When a woman gets arrested for being transgender and goes to jail, she’s not alone

In the early hours of February 25, 2019, a woman named Zatanna Young Justice was detained at New York’s John F. Kennedy International Airport by federal authorities.

The arrest came after she refused to stop wearing a wig and makeup that she had bought in the New York City area, and that she was wearing during a court hearing.

In addition to being charged with refusing to remove her wig, Young Justice also was charged with assaulting a federal officer who had tried to arrest her, and with assaulting the FBI agent who had stopped her.

Young Justice’s arrest comes just weeks after the Supreme Court struck down a provision of the Voting Rights Act that required jurisdictions with a history of racial discrimination to obtain federal approval for new voting procedures.

In February 2019, the Supreme Justices ruled that jurisdictions with such histories were still subject to the Voting Restrictions Act, which still requires approval from the federal government.

In Young Justice, the Justice Department argues that her detention violated her First Amendment right to free speech.

In a statement, Assistant Attorney General Thomas Perez, who heads the Justice Dept., said the Department will vigorously defend the First Amendment rights of Zatana Young Justice.

“This woman has shown a willingness to stand up for her right to speak and stand up against hate speech.

Her conviction is a reminder that all Americans can stand up to hate speech and that the Supreme court is not powerless to defend them,” Perez said.

“As we have said before, there is no place in America for hate speech, and we will defend her right in court.”

Young Justice had been a registered voter in New York, and she was charged in New Jersey with three felony counts of assault on a federal official.

In New Jersey, she was arrested and charged with resisting arrest.

She was released on her own recognizance.

A New Jersey judge also ordered Young Justice to pay a $500 fine.

A court hearing to determine Young Justice will be held on March 16, 2019.

In response to the charge of assault, Young’s lawyer, Robert Capers, told reporters that he would “defend Zatiana’s First Amendment claim against the federal authorities.”

Young justice’s attorney, Paul Browne, said that Young Justice does not oppose voting rights for transgender people.

“We’re just saying that she has the right to be treated the same as everyone else,” Browne said.

The Justice Department also defended Young Justice for refusing to wear makeup during her arrest.

In its statement, the DOJ said that while Young Justice has a right to wear her makeup, the Department “does not believe that she did so to incite her arrest or to threaten the safety of the Federal Bureau of Prisons officers who arrested her.”

In addition, the department said that it does not believe Young Justice acted in a threatening or abusive manner.

“While the Department does not comment on pending litigation, we believe that the charges laid against Ms. Young have been thoroughly investigated, and it is our belief that she is not guilty of any crime,” the DOJ’s statement said.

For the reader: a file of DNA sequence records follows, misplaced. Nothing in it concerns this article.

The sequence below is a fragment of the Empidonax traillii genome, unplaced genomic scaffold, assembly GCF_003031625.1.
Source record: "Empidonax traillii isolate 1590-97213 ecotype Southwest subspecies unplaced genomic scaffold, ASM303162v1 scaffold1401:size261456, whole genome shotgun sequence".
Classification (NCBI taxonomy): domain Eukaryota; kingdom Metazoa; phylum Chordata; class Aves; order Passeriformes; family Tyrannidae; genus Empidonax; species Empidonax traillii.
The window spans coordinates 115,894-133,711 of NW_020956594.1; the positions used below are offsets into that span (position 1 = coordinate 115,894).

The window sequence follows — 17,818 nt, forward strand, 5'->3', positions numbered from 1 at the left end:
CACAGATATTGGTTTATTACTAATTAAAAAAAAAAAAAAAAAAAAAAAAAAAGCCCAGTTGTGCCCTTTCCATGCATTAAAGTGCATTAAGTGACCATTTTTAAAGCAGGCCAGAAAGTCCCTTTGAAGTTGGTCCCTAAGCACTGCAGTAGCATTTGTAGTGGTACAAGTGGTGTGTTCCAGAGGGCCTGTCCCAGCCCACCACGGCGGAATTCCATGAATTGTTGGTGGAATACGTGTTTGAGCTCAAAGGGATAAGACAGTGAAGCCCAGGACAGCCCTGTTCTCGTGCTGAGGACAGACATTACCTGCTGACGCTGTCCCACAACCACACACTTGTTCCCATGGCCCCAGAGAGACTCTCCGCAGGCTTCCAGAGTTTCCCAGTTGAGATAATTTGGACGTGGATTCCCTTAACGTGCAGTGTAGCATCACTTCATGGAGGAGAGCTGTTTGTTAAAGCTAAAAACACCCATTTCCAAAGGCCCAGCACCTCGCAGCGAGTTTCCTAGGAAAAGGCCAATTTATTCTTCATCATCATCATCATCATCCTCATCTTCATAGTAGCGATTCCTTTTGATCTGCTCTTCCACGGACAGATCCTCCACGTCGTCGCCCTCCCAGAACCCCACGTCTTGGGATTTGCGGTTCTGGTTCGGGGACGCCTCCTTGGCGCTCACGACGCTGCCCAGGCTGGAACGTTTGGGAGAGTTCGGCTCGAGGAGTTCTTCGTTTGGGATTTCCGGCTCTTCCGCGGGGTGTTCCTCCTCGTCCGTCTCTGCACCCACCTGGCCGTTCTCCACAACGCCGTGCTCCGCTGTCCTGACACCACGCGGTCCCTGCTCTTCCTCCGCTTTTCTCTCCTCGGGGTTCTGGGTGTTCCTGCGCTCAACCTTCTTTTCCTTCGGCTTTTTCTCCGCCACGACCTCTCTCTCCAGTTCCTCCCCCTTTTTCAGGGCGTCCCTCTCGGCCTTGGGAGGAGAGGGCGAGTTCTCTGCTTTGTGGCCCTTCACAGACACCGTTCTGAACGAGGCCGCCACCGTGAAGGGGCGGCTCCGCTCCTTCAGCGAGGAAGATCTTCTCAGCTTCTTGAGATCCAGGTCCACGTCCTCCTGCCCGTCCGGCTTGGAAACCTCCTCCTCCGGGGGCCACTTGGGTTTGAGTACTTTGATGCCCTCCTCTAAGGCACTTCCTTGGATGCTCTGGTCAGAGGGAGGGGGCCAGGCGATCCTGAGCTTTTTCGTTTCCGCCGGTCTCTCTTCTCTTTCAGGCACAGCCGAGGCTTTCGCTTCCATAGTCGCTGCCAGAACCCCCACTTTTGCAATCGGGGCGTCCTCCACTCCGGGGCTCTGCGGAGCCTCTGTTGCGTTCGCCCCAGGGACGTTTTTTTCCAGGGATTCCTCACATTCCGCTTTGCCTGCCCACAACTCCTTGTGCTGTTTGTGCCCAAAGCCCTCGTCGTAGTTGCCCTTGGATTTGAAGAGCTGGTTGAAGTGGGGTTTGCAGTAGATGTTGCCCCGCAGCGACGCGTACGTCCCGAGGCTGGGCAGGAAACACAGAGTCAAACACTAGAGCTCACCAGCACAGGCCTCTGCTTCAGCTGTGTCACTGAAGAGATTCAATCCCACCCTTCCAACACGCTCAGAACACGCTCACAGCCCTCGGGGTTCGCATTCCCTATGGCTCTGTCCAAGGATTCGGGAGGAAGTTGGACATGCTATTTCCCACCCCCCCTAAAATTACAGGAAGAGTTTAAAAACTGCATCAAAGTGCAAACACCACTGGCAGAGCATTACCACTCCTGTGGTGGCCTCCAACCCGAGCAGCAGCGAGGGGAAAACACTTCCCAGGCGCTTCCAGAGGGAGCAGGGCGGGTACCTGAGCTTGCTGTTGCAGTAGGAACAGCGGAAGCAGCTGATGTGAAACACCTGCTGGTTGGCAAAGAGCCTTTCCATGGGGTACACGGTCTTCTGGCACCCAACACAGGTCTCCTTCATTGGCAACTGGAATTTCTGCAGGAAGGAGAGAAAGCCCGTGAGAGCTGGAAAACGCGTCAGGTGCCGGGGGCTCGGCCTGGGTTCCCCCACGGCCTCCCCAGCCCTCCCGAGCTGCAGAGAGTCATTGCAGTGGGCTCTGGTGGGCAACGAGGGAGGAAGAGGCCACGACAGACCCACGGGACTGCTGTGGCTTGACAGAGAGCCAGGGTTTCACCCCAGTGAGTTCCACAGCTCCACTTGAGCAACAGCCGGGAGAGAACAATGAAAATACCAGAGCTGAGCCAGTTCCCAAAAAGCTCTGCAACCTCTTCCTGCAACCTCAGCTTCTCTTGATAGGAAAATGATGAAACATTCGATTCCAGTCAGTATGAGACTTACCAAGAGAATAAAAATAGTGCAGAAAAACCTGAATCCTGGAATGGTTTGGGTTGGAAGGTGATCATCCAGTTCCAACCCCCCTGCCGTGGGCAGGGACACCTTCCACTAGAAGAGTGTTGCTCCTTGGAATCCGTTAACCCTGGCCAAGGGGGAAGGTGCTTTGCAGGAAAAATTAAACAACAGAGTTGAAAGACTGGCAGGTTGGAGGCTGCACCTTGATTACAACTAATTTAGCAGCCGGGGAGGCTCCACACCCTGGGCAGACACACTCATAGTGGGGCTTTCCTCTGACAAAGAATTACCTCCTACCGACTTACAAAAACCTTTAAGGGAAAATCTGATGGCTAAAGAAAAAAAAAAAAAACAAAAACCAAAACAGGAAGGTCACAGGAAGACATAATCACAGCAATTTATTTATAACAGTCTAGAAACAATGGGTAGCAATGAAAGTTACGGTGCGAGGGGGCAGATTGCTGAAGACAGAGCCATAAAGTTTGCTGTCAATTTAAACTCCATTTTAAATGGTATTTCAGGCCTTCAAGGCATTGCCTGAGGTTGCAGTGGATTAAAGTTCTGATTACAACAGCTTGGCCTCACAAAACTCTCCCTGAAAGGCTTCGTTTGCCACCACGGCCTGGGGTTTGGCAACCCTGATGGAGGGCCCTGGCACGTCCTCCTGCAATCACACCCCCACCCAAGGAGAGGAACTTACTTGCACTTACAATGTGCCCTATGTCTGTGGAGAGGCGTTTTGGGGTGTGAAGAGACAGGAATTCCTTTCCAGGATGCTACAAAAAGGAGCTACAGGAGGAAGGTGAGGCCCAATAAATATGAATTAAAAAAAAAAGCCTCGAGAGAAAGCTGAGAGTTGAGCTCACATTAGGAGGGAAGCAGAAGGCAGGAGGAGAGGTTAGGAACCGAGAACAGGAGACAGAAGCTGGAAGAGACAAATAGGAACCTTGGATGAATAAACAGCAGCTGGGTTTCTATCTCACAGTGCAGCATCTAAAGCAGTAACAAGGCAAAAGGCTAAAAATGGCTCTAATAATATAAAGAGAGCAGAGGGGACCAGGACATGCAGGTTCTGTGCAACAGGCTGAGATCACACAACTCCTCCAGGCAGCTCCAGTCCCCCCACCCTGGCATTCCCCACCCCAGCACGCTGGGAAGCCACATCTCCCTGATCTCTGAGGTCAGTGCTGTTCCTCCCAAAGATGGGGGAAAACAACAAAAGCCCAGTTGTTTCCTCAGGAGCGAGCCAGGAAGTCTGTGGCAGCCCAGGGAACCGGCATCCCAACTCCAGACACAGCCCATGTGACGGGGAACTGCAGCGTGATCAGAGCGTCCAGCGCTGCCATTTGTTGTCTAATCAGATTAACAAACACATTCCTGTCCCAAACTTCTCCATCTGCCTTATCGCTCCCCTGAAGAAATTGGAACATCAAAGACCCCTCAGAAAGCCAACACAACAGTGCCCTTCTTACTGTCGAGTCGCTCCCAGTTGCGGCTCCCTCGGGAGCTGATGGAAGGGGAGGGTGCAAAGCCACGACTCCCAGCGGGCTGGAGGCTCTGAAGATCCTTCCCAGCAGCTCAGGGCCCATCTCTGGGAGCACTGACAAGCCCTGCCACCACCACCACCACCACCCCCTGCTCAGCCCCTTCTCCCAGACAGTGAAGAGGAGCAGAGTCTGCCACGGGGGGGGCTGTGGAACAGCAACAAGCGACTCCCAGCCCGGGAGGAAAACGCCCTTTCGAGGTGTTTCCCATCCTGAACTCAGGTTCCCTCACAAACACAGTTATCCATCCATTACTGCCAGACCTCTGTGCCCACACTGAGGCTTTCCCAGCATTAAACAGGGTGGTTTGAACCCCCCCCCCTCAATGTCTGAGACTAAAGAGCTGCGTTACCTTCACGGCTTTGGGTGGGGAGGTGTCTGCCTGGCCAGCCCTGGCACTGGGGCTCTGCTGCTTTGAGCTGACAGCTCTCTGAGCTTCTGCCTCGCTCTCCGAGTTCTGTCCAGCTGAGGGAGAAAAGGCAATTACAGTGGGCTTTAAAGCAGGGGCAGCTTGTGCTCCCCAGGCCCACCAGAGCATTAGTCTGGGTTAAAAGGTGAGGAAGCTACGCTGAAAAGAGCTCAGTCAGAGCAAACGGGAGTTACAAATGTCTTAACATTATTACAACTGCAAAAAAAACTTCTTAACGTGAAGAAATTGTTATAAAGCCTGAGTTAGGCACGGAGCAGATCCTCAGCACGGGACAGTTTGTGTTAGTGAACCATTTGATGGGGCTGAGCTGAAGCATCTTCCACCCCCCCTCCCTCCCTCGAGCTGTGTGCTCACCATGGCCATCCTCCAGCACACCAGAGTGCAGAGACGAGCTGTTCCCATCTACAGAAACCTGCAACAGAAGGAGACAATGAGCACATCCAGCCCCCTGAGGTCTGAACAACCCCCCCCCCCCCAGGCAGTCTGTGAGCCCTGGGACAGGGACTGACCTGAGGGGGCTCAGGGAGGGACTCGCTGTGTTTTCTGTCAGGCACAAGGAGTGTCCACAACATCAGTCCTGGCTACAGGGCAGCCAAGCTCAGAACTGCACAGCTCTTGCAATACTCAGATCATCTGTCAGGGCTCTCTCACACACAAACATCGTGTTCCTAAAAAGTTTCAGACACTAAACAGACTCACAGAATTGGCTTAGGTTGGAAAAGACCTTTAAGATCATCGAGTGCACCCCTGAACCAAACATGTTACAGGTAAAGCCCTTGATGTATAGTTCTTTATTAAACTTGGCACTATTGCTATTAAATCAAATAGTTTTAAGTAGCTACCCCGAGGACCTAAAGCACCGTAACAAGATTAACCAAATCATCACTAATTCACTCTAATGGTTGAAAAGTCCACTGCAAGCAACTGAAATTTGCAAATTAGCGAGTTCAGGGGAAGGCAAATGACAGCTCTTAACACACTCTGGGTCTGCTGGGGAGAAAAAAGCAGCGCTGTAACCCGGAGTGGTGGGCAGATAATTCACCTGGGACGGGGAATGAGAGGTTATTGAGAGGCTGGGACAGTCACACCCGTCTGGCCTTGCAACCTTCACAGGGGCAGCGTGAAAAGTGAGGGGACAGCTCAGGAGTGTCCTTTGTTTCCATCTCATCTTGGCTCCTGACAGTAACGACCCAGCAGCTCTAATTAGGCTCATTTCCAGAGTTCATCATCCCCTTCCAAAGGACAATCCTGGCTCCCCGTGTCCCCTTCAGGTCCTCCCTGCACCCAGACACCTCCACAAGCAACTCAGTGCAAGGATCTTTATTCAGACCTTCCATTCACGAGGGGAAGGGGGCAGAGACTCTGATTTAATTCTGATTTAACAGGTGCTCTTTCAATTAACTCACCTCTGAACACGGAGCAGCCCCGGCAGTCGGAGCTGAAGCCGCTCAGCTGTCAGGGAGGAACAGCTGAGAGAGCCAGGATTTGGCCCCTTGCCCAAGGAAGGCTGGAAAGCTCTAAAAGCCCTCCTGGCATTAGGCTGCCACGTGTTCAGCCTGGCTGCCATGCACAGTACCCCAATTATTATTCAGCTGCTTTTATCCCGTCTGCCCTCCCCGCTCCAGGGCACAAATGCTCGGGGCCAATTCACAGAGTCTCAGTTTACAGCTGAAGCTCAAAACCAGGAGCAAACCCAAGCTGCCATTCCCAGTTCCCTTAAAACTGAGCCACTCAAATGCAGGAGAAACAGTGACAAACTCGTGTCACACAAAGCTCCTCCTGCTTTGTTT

After Young Justice refused to remove the wig and put it on, the police officer who stopped her “threatened to use a Taser on Ms. Justice, but Ms. Attorney General declined to comply,” the Justice department said.

During Young Justice ‘s detention, she asked to speak with a supervisor.

She said that the supervisor was not available to help, so Young Justice went to the police station and called her boss.

“I called the chief, who said he would give her the information she needed,” Young Justice told the New Jersey Times.

“She then told me the supervisor would have to come over to the station to meet with her.”

The Justice department says Young Justice did not resist arrest.

The New York Daily News reports that Young justice has “no record of criminal activity.”

Young’s detention comes just a few days after the Justice Departments first transgender Justice Department staffer, LaToya Brown, was released from jail in New Orleans after she was accused of assaulting a deputy sheriff.

Brown has been charged with felony assault and battery.

In the video released by the Justice, she is seen trying to take her handcuffs off as the deputy attempts to arrest Brown.

Brown is heard asking for her attorney, who is also in the video, to call 911.

“It is important to note that she may not have a history or history of violent behavior,” Browne told the Times.

In his statement, Brown’s lawyer said that his client “never attacked the deputy, and he does not know her.”

“Her only involvement in the incident was that she called the police,” Brown’s attorney said.

Brown’s case has also drawn attention to a recent Department of Justice report that found transgender individuals are disproportionately charged in sexual crimes.

In July 2019, DOJ released the results of a survey that showed transgender people are more likely to be victims of sexual assault and sexual assault in prison than the general population.

In that report, a majority of transgender respondents said they were sexually assaulted